Photo Courtesy of WSJ Opinion
The US presidential election is due in November this year. For people in Sri Lanka, as in much of the globe, that would be among the most relevant political events of the year. In the case of the Republicans, the choice of the team was largely a formality, since President Trump and Vice President Mike Pence were already in place and there was no strong pressure to replace either of them. The personality of President Trump will dominate the Republican election strategy as well as the character of the prospective Republican presidency. In the case of the Democratic team, Joe Biden was selected to run for President. As a former Vice President, his claims eventually were proved to be irresistible, although many would have preferred Bernie Sanders, a declared socialist, who came close to creating a sensational and unprecedented upset. In turn, Biden chose Kamala Devi Harris as his running mate. It appears that he was looking for a woman of colour as his running mate so as to attract support from sections of the electorate that otherwise may not vote for him. Before I discuss the democratic team, I would like to refer to the 1959 presidential election between John F. Kennedy and Richard Nixon to illustrate the importance of correctly selecting the running mate.
Superficially, it may appear logical for a Presidential candidate to choose a like-minded running mate but Kennedy did almost the exact opposite, and it turned out to be an excellent choice. Kennedy was severely handicapped in that he was a Roman Catholic, and unpopular on that issue in a country then dominated by far-right Protestant Christian fundamentalists. He had also Civil Rights objectives that made him unpopular in many southern states. It appeared that Kennedy would lose unless he could get a running mate capable of bringing about an upset. It was in this context that he chose Lyndon Johnson, although he and Kennedy disliked each other personally and were fundamentally different in their politic.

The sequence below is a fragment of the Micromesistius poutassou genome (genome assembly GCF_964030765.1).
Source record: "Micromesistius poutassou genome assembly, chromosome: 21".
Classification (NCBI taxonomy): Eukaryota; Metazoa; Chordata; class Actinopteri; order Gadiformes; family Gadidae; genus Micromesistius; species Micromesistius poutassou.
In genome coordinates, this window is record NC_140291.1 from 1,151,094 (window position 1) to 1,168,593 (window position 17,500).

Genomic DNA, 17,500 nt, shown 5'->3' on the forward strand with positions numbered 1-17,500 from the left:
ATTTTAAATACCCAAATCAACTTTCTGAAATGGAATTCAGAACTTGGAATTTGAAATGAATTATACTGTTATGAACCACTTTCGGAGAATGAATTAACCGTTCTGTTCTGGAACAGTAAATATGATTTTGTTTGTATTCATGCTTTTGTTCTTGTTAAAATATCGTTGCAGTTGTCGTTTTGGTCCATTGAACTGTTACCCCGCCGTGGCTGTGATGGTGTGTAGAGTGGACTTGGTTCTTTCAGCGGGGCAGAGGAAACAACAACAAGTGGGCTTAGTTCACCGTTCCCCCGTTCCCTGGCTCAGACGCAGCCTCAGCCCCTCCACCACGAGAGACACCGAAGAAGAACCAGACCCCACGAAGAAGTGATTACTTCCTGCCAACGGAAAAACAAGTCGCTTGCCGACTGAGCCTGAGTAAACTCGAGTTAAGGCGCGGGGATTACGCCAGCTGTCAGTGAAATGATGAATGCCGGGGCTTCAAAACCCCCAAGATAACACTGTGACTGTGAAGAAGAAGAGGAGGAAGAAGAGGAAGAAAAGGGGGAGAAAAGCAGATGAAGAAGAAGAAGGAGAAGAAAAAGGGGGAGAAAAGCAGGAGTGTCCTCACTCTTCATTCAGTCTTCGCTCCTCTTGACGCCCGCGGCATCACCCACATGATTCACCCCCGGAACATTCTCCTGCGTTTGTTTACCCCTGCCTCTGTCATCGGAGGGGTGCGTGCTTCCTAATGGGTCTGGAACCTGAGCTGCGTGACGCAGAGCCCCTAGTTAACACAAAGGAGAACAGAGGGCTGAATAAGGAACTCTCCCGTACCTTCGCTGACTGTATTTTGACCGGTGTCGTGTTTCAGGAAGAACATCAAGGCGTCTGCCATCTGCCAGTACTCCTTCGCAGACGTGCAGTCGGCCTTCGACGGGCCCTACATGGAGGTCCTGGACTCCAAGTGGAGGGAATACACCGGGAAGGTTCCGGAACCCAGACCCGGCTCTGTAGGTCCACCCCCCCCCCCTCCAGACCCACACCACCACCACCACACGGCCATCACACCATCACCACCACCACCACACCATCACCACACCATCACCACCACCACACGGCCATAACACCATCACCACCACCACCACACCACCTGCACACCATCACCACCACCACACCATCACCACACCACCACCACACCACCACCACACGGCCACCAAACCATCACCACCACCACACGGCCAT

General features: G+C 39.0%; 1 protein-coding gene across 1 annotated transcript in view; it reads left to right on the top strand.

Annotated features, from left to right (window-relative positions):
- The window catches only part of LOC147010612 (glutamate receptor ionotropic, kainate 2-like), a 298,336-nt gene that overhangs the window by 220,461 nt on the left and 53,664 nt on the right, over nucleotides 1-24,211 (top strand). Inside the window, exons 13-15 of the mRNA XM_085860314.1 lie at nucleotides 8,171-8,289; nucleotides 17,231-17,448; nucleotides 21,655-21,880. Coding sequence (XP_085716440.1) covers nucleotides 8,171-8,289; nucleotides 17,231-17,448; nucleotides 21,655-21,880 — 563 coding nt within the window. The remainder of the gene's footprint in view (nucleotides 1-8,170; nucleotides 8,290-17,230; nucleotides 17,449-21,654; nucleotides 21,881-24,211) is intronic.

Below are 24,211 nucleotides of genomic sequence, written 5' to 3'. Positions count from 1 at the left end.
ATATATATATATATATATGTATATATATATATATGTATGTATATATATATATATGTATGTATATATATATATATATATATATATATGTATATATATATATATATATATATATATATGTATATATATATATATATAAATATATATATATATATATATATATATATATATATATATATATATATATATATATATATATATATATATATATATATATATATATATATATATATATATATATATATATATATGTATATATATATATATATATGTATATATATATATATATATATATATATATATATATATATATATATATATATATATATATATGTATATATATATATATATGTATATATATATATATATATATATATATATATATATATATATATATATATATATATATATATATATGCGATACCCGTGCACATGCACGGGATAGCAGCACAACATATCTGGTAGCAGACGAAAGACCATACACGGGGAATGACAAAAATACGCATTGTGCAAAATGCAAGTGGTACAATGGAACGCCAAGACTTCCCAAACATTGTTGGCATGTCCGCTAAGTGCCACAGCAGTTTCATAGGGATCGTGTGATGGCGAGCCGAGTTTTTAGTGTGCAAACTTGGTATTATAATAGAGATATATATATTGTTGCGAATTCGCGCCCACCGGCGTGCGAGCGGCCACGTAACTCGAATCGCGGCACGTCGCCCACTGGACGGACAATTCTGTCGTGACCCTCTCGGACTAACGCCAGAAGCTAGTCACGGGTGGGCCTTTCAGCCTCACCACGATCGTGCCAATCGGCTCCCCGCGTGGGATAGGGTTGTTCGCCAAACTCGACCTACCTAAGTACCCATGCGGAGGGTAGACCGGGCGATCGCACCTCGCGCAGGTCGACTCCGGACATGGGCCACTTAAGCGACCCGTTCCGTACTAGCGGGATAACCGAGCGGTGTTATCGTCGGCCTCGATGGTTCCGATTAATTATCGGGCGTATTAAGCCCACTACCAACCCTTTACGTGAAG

Kennedy had already the outlines of a Civil Rights Act which did not appear to be acceptable to many in the House or Senate or voters in the South. Kennedy chose a running mate whose political record and support base were almost diametrically opposite to his own. Lyndon Johnson was from Texas, in the deep South, and had voted against every item of civil-rights legislation that came up during his tenure as a congressman. He was also a wily politician and strategist, skilled in negotiating the support of political opponents for legislation that he was keen on, in exchange for his support for measures that his political opponents were keen on. John F. Kennedy did not have a history of employing such expertise in political strategy. In any event, his political base was restricted and his electoral prospects seemed to be very dim. But his choice of Lyndon Johnson as a running mate proved to be brilliant, and they won.